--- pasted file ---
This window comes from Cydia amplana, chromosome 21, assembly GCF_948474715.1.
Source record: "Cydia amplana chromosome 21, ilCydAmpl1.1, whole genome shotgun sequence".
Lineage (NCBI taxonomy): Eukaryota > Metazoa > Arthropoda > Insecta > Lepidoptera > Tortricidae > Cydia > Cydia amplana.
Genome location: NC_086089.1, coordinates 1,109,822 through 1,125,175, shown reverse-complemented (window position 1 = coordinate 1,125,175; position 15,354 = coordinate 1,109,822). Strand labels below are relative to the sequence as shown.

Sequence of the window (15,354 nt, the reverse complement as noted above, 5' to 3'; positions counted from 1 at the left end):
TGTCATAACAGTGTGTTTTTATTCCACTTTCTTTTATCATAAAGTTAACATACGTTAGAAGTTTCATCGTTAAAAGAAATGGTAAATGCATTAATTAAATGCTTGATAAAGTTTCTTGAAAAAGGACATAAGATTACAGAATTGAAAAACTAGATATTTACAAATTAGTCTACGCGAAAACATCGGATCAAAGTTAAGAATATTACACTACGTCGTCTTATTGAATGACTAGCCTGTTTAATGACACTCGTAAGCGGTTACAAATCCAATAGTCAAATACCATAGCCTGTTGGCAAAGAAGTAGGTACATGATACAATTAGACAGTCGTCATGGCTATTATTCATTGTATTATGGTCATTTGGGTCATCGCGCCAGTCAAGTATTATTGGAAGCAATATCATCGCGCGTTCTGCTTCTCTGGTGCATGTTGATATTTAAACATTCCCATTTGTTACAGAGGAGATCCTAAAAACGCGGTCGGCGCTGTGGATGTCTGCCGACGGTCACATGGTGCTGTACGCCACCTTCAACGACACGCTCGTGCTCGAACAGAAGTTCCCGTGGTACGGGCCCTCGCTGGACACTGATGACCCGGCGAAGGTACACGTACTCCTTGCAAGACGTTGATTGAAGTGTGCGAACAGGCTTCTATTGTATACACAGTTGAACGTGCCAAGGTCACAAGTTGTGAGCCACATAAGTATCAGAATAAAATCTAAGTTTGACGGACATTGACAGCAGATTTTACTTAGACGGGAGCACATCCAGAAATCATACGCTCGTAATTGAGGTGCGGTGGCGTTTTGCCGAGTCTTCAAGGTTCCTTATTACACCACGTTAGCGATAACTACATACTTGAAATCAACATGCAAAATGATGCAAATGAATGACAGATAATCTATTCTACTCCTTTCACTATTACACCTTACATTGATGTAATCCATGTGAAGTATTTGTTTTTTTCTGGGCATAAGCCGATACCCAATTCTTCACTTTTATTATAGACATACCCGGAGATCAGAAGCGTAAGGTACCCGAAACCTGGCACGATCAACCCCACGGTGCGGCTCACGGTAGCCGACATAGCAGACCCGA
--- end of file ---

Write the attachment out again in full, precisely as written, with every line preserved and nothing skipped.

This window comes from Cydia amplana, chromosome 21, assembly GCF_948474715.1.
Source record: "Cydia amplana chromosome 21, ilCydAmpl1.1, whole genome shotgun sequence".
Lineage (NCBI taxonomy): Eukaryota > Metazoa > Arthropoda > Insecta > Lepidoptera > Tortricidae > Cydia > Cydia amplana.
Genome location: NC_086089.1, coordinates 1,109,822 through 1,125,175, shown reverse-complemented (window position 1 = coordinate 1,125,175; position 15,354 = coordinate 1,109,822). Strand labels below are relative to the sequence as shown.

Sequence of the window (15,354 nt, the reverse complement as noted above, 5' to 3'; positions counted from 1 at the left end):
TGTCATAACAGTGTGTTTTTATTCCACTTTCTTTTATCATAAAGTTAACATACGTTAGAAGTTTCATCGTTAAAAGAAATGGTAAATGCATTAATTAAATGCTTGATAAAGTTTCTTGAAAAAGGACATAAGATTACAGAATTGAAAAACTAGATATTTACAAATTAGTCTACGCGAAAACATCGGATCAAAGTTAAGAATATTACACTACGTCGTCTTATTGAATGACTAGCCTGTTTAATGACACTCGTAAGCGGTTACAAATCCAATAGTCAAATACCATAGCCTGTTGGCAAAGAAGTAGGTACATGATACAATTAGACAGTCGTCATGGCTATTATTCATTGTATTATGGTCATTTGGGTCATCGCGCCAGTCAAGTATTATTGGAAGCAATATCATCGCGCGTTCTGCTTCTCTGGTGCATGTTGATATTTAAACATTCCCATTTGTTACAGAGGAGATCCTAAAAACGCGGTCGGCGCTGTGGATGTCTGCCGACGGTCACATGGTGCTGTACGCCACCTTCAACGACACGCTCGTGCTCGAACAGAAGTTCCCGTGGTACGGGCCCTCGCTGGACACTGATGACCCGGCGAAGGTACACGTACTCCTTGCAAGACGTTGATTGAAGTGTGCGAACAGGCTTCTATTGTATACACAGTTGAACGTGCCAAGGTCACAAGTTGTGAGCCACATAAGTATCAGAATAAAATCTAAGTTTGACGGACATTGACAGCAGATTTTACTTAGACGGGAGCACATCCAGAAATCATACGCTCGTAATTGAGGTGCGGTGGCGTTTTGCCGAGTCTTCAAGGTTCCTTATTACACCACGTTAGCGATAACTACATACTTGAAATCAACATGCAAAATGATGCAAATGAATGACAGATAATCTATTCTACTCCTTTCACTATTACACCTTACATTGATGTAATCCATGTGAAGTATTTGTTTTTTTCTGGGCATAAGCCGATACCCAATTCTTCACTTTTATTATAGACATACCCGGAGATCAGAAGCGTAAGGTACCCGAAACCTGGCACGATCAACCCCACGGTGCGGCTCACGGTAGCCGACATAGCAGACCCGA